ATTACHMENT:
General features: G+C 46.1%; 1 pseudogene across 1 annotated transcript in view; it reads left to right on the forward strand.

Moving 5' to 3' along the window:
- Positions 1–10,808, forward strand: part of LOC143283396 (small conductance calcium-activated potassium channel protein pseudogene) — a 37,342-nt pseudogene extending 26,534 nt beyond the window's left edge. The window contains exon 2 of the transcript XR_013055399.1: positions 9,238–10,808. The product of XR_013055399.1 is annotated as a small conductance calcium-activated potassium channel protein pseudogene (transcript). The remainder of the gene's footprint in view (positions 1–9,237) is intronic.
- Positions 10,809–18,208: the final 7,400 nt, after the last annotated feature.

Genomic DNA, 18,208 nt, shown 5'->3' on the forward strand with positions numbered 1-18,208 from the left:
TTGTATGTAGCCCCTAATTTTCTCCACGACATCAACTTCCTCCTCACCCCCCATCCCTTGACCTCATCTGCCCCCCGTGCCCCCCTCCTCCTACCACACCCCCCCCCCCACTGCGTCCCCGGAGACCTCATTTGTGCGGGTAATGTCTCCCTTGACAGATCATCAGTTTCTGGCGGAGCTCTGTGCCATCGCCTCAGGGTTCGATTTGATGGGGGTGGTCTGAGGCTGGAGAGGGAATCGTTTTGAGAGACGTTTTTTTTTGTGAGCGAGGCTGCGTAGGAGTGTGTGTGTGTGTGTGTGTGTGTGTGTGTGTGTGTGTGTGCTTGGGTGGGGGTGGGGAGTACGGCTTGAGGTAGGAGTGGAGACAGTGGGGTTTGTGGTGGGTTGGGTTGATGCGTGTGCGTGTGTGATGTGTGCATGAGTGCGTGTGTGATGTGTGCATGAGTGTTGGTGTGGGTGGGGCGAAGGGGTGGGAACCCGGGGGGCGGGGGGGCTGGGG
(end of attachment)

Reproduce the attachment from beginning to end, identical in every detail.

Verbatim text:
General features: G+C 46.1%; 1 pseudogene across 1 annotated transcript in view; it reads left to right on the forward strand.

Moving 5' to 3' along the window:
- Positions 1–10,808, forward strand: part of LOC143283396 (small conductance calcium-activated potassium channel protein pseudogene) — a 37,342-nt pseudogene extending 26,534 nt beyond the window's left edge. The window contains exon 2 of the transcript XR_013055399.1: positions 9,238–10,808. The product of XR_013055399.1 is annotated as a small conductance calcium-activated potassium channel protein pseudogene (transcript). The remainder of the gene's footprint in view (positions 1–9,237) is intronic.
- Positions 10,809–18,208: the final 7,400 nt, after the last annotated feature.

Genomic DNA, 18,208 nt, shown 5'->3' on the forward strand with positions numbered 1-18,208 from the left:
TTGTATGTAGCCCCTAATTTTCTCCACGACATCAACTTCCTCCTCACCCCCCATCCCTTGACCTCATCTGCCCCCCGTGCCCCCCTCCTCCTACCACACCCCCCCCCCCACTGCGTCCCCGGAGACCTCATTTGTGCGGGTAATGTCTCCCTTGACAGATCATCAGTTTCTGGCGGAGCTCTGTGCCATCGCCTCAGGGTTCGATTTGATGGGGGTGGTCTGAGGCTGGAGAGGGAATCGTTTTGAGAGACGTTTTTTTTTGTGAGCGAGGCTGCGTAGGAGTGTGTGTGTGTGTGTGTGTGTGTGTGTGTGTGTGTGTGTGCTTGGGTGGGGGTGGGGAGTACGGCTTGAGGTAGGAGTGGAGACAGTGGGGTTTGTGGTGGGTTGGGTTGATGCGTGTGCGTGTGTGATGTGTGCATGAGTGCGTGTGTGATGTGTGCATGAGTGTTGGTGTGGGTGGGGCGAAGGGGTGGGAACCCGGGGGGCGGGGGGGCTGGGG